“But the thing about the Cenobites is that what they do is pleasure. Frank dreams of simple rutting, but the Cenobites are unearthly sadomasochists. Their obsessively ordered flesh, flayed and stretched and impaled, is how they get off – an exalted, ritualistic perversion. Their bodies are shrines to their faith, physical manifestations of a monastic devotion to ‘the further regions of experience.’ Frank refers to them as hierophants, or interpreters of mysteries; they untangle the puzzle of flesh for their summoners.”
-Astrid Budgor, Unwinnable
we talk: fucked up shit on the internet, mean art, does the internet cause bad behaviour, weird kids’ videos on Youtube, lie machines, underground shit, how to read difficult books, adjusting expectations, the internet isn’t real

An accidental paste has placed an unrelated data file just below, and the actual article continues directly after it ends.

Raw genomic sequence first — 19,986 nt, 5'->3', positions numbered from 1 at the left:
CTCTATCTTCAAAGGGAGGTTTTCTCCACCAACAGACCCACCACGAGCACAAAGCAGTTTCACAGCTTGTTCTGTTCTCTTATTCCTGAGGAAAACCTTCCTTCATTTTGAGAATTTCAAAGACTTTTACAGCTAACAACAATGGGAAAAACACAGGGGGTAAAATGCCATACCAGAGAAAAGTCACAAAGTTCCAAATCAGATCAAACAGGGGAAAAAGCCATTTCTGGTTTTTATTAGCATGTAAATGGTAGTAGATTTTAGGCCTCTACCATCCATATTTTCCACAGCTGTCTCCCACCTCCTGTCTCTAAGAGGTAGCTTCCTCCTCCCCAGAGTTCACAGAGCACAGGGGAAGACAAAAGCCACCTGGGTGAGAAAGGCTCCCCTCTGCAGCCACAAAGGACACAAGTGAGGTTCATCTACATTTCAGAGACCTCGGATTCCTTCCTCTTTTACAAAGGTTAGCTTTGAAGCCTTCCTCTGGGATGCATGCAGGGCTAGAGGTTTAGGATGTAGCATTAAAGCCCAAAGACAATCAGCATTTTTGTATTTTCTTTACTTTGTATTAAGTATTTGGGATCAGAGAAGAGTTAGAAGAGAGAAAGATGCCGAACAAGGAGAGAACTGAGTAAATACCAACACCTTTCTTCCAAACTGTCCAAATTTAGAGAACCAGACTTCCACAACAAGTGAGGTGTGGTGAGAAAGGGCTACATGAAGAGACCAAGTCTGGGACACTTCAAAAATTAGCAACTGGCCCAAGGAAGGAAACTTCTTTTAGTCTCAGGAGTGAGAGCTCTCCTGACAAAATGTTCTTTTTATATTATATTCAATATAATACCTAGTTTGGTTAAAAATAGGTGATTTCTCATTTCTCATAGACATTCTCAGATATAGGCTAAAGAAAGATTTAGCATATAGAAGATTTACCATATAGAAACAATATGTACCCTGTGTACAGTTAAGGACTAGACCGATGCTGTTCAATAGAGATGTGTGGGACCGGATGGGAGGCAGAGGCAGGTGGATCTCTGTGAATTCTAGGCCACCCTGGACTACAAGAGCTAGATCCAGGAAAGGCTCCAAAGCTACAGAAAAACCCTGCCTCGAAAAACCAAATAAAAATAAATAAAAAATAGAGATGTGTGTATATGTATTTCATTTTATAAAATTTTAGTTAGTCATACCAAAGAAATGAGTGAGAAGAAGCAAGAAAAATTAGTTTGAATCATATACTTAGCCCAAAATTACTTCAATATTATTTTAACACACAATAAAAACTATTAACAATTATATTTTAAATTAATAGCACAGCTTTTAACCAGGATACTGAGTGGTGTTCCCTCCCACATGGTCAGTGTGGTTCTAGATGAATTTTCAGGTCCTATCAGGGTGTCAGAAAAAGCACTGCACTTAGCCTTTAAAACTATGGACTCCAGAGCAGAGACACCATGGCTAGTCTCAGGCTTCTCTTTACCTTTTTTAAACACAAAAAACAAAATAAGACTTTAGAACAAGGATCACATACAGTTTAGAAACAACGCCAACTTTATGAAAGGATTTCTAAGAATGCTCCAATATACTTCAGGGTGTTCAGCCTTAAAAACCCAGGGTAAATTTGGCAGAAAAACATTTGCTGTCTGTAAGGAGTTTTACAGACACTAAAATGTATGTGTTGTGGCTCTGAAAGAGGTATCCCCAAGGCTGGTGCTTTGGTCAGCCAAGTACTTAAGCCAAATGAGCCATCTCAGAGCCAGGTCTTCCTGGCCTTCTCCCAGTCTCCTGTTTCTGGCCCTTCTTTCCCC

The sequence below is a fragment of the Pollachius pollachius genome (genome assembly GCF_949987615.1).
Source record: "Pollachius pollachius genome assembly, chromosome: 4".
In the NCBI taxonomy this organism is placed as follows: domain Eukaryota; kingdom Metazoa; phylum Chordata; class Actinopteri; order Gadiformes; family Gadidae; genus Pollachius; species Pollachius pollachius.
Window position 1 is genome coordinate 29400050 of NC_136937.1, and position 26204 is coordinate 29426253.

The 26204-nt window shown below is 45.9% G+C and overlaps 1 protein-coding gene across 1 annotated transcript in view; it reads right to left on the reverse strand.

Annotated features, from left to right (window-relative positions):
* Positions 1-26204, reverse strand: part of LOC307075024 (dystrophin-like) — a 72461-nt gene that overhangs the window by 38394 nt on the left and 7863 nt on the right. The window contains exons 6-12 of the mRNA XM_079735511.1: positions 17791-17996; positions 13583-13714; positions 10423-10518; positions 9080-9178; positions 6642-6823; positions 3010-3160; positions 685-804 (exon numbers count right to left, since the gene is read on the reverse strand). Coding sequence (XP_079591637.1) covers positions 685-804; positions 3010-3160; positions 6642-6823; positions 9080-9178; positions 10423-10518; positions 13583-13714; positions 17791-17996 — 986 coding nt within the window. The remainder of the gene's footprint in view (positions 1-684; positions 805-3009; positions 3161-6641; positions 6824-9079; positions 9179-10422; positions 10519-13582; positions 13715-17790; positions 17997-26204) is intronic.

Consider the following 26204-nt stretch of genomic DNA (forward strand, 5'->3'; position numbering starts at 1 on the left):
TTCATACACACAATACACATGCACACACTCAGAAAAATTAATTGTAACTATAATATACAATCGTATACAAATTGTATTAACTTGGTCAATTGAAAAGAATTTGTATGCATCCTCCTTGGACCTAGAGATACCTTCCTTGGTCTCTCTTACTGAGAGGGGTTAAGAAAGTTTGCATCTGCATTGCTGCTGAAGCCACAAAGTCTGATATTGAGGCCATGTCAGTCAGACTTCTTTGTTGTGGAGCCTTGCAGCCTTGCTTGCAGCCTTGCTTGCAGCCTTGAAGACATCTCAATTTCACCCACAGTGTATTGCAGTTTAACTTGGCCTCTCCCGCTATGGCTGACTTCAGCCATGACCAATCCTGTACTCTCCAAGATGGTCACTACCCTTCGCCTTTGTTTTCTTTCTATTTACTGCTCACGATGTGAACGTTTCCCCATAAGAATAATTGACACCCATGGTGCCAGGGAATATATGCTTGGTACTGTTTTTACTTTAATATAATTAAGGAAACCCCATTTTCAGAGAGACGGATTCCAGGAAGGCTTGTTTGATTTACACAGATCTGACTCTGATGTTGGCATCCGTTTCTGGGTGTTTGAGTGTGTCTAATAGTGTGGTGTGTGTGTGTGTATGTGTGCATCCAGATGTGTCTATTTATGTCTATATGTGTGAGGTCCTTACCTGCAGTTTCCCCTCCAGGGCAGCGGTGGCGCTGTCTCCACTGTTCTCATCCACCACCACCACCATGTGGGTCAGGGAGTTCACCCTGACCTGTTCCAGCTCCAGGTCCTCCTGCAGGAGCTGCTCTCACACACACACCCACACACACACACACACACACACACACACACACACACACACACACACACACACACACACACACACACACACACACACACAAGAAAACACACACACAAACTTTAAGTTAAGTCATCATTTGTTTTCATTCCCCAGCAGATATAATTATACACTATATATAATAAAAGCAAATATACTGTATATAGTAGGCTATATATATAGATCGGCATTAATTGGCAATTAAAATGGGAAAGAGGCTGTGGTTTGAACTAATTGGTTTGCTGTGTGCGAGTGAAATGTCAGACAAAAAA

Belfie Hell is a travelogue of a world reduced to mere information, our surroundings rendered frightening and alien; a world too cluttered to effectively parse. It’s a novel trapped in an endless cycle of expansion and contraction, destruction and revision, like an auto-immune disorder forcing the host-body to attack itself until it becomes something new and unthinkable.